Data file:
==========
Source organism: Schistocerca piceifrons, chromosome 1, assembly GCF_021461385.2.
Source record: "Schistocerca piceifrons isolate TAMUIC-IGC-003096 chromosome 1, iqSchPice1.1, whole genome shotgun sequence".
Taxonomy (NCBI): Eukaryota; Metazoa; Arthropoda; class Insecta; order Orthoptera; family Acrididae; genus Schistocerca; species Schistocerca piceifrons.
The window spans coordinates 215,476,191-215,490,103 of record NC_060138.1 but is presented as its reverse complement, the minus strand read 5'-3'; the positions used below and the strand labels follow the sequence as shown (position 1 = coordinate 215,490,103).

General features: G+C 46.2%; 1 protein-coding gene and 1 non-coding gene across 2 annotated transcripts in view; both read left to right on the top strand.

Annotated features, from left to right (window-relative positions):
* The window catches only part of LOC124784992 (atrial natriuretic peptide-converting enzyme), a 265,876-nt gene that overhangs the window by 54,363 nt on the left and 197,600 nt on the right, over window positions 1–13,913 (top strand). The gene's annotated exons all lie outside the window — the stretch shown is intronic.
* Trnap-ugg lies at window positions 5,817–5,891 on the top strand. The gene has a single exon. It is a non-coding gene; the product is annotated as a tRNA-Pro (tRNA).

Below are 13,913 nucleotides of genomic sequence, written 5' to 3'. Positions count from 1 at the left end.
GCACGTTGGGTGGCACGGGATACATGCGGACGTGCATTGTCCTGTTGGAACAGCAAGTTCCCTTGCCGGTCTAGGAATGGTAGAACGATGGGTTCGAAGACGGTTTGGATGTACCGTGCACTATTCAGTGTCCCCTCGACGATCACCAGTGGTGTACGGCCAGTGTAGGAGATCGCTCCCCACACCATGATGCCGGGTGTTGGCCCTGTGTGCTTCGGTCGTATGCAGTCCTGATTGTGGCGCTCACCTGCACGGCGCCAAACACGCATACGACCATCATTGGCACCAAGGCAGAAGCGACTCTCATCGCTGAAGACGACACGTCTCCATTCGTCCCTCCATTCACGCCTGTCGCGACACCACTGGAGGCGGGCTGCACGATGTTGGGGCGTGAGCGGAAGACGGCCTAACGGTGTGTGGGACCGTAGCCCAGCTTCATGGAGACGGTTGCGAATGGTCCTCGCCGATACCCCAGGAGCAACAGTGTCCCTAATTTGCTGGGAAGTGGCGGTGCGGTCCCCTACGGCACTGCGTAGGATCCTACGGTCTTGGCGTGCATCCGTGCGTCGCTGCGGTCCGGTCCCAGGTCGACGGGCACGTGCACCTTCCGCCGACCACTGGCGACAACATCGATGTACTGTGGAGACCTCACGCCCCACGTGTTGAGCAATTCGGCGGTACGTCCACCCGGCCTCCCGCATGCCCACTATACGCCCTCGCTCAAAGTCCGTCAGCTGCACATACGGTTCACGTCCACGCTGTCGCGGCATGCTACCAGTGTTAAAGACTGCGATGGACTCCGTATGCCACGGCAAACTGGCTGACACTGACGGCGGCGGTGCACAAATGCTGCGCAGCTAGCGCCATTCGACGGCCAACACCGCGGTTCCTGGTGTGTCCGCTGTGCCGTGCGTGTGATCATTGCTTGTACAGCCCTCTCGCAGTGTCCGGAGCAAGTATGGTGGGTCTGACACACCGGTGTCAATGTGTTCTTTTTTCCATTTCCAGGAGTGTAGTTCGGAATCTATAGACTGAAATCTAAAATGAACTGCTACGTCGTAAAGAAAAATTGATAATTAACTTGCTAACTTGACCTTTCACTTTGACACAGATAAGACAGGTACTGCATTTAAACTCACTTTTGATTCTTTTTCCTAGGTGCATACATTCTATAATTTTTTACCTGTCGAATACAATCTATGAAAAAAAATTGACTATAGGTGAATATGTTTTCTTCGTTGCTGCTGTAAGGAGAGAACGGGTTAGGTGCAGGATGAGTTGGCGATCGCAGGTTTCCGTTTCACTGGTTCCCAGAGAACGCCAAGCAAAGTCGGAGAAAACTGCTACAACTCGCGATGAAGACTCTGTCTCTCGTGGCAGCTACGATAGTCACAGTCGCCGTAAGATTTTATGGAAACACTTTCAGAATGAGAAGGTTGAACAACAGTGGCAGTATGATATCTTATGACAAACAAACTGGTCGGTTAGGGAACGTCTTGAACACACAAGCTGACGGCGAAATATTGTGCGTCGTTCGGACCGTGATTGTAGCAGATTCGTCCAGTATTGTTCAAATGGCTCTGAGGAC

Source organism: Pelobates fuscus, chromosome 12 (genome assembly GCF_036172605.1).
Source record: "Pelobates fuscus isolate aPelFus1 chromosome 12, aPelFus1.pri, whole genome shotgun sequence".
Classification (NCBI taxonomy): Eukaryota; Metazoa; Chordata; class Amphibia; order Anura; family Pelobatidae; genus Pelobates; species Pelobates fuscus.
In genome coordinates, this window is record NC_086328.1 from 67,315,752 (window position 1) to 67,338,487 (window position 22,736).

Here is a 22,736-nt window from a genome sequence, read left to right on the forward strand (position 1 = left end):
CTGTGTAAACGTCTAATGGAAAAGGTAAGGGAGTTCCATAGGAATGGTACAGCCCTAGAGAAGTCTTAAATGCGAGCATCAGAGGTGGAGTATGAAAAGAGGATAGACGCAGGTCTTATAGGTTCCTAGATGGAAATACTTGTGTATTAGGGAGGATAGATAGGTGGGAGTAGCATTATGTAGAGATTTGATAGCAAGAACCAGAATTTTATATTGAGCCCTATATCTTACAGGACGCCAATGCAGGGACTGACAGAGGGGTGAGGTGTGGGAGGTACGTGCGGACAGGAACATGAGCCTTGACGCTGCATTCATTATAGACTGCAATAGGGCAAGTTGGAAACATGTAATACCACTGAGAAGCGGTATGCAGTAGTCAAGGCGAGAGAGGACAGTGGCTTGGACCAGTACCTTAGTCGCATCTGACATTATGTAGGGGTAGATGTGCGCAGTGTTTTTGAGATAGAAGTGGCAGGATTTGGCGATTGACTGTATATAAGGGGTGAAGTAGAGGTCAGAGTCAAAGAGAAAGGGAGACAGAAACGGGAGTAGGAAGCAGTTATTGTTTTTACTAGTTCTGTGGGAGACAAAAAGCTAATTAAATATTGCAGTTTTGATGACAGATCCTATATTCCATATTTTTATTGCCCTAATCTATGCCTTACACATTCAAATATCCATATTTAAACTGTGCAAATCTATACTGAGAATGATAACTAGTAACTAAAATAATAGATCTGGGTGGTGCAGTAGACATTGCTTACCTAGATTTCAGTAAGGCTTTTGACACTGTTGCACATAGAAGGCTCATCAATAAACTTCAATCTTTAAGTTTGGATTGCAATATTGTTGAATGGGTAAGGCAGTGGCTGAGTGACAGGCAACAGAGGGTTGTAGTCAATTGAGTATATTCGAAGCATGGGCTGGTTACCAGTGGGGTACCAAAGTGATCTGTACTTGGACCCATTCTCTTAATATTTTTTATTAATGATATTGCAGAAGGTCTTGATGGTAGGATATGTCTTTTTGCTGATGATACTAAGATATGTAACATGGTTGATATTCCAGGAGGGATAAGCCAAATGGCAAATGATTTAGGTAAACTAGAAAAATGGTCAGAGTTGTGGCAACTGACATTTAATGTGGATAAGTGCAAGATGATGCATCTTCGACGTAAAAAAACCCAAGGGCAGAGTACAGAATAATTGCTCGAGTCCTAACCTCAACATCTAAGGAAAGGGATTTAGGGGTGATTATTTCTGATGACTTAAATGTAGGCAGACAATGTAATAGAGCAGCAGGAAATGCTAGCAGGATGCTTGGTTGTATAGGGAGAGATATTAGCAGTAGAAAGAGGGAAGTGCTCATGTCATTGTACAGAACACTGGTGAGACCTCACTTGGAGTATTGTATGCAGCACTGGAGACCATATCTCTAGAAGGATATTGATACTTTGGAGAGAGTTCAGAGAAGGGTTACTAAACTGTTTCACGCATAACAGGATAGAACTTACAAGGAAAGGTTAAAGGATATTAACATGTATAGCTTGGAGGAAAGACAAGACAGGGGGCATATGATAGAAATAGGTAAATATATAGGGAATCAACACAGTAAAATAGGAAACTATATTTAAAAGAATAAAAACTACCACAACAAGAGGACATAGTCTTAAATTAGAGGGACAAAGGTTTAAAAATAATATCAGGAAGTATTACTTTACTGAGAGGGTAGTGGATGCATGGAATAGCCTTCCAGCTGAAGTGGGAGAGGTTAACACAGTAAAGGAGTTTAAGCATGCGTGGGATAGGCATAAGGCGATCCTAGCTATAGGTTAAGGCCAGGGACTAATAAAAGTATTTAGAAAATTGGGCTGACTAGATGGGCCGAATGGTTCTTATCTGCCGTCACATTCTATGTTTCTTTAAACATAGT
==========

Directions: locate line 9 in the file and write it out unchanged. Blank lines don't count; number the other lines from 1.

Below are 13,913 nucleotides of genomic sequence, written 5' to 3'. Positions count from 1 at the left end.